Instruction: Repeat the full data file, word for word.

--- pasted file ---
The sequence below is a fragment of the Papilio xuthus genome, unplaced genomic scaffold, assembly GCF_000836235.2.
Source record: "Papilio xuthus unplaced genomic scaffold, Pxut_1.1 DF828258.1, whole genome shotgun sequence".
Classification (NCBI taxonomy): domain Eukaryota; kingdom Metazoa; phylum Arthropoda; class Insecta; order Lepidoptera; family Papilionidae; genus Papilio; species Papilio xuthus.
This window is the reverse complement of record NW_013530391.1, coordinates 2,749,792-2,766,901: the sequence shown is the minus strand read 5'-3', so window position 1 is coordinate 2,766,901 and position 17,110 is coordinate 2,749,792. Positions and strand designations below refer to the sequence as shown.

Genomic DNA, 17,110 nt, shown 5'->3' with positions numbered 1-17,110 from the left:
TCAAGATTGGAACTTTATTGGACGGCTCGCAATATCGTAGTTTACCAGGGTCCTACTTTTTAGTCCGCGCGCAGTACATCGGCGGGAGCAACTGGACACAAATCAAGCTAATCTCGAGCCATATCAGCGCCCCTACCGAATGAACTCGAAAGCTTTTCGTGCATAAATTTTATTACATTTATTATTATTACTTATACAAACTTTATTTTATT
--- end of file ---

The sequence below is a fragment of the Papilio xuthus genome, unplaced genomic scaffold, assembly GCF_000836235.2.
Source record: "Papilio xuthus unplaced genomic scaffold, Pxut_1.1 DF828258.1, whole genome shotgun sequence".
Classification (NCBI taxonomy): domain Eukaryota; kingdom Metazoa; phylum Arthropoda; class Insecta; order Lepidoptera; family Papilionidae; genus Papilio; species Papilio xuthus.
This window is the reverse complement of record NW_013530391.1, coordinates 2,749,792-2,766,901: the sequence shown is the minus strand read 5'-3', so window position 1 is coordinate 2,766,901 and position 17,110 is coordinate 2,749,792. Positions and strand designations below refer to the sequence as shown.

Genomic DNA, 17,110 nt, shown 5'->3' with positions numbered 1-17,110 from the left:
TCAAGATTGGAACTTTATTGGACGGCTCGCAATATCGTAGTTTACCAGGGTCCTACTTTTTAGTCCGCGCGCAGTACATCGGCGGGAGCAACTGGACACAAATCAAGCTAATCTCGAGCCATATCAGCGCCCCTACCGAATGAACTCGAAAGCTTTTCGTGCATAAATTTTATTACATTTATTATTATTACTTATACAAACTTTATTTTATT